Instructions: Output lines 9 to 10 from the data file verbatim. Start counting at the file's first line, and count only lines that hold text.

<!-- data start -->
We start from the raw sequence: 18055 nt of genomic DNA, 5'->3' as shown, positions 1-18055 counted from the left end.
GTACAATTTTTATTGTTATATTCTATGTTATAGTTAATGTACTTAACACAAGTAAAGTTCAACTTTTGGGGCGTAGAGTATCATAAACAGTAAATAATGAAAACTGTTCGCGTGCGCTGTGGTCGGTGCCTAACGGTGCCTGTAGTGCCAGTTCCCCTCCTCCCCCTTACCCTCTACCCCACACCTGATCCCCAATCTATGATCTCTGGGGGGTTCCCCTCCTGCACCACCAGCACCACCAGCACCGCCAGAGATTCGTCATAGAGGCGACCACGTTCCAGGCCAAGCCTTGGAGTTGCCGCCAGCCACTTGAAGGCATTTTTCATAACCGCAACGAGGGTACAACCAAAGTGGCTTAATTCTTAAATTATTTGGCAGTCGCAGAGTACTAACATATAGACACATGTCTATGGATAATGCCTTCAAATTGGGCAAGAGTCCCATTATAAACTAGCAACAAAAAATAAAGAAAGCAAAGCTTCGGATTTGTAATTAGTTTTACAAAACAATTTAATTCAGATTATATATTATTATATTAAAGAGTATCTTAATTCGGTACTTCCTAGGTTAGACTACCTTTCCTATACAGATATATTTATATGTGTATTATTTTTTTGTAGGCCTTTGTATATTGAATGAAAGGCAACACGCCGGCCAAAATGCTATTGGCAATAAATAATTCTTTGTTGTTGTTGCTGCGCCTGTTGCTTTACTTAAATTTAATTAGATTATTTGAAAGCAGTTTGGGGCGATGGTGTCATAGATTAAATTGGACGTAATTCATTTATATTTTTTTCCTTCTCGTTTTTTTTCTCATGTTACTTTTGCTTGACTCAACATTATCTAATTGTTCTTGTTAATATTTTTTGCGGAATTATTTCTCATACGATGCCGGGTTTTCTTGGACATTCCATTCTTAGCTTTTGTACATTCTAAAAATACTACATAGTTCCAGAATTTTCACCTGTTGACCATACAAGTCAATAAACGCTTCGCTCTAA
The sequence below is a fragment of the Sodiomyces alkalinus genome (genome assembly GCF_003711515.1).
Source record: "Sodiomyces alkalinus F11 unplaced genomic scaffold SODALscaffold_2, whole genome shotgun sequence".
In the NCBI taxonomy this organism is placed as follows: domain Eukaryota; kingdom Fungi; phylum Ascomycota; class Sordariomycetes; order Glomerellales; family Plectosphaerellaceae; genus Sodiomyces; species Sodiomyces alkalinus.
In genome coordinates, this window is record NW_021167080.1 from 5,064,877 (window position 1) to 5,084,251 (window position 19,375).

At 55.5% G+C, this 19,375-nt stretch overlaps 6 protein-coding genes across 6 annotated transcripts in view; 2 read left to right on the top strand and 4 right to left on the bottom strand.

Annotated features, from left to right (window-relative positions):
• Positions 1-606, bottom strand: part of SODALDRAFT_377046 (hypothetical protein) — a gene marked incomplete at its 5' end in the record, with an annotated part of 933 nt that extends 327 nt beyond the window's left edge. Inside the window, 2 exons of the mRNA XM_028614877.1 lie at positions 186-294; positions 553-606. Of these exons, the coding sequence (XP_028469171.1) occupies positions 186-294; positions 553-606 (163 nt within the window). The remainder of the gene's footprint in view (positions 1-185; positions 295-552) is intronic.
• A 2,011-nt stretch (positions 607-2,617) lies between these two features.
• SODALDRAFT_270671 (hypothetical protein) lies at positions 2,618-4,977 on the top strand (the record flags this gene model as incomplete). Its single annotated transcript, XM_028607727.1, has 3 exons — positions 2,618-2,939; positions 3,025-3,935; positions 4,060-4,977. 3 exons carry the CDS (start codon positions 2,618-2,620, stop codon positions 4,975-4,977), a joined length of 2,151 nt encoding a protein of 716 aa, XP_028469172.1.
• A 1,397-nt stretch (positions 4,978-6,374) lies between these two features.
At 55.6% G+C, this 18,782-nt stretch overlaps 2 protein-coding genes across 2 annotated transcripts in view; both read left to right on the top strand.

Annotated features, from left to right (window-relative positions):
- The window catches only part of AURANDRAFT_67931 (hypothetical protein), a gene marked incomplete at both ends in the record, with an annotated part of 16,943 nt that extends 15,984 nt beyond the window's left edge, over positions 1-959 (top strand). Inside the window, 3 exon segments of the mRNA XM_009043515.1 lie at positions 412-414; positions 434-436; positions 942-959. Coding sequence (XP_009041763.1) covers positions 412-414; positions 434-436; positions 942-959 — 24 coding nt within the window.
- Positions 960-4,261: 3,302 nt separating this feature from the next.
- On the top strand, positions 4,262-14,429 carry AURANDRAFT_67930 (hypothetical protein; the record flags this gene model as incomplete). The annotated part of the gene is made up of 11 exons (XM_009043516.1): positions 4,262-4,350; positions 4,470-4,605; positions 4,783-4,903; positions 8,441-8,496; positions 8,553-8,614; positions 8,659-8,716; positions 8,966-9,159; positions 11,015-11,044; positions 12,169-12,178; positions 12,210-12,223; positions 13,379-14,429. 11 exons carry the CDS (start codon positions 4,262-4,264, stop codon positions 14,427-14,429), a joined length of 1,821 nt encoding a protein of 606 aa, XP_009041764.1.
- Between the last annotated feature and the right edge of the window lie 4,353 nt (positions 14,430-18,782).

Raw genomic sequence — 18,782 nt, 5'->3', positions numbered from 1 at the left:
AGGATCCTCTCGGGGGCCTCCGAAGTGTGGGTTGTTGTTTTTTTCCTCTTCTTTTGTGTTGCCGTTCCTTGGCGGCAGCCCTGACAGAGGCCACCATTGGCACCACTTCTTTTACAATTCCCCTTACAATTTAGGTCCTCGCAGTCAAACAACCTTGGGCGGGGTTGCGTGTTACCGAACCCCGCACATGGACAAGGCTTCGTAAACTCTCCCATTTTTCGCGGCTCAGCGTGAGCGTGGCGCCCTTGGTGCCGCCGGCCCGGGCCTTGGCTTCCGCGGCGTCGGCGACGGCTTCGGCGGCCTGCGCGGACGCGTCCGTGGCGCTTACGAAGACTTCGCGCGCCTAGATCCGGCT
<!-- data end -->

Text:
• Positions 1-606, bottom strand: part of SODALDRAFT_377046 (hypothetical protein) — a gene marked incomplete at its 5' end in the record, with an annotated part of 933 nt that extends 327 nt beyond the window's left edge. Inside the window, 2 exons of the mRNA XM_028614877.1 lie at positions 186-294; positions 553-606. Of these exons, the coding sequence (XP_028469171.1) occupies positions 186-294; positions 553-606 (163 nt within the window). The remainder of the gene's footprint in view (positions 1-185; positions 295-552) is intronic.
• A 2,011-nt stretch (positions 607-2,617) lies between these two features.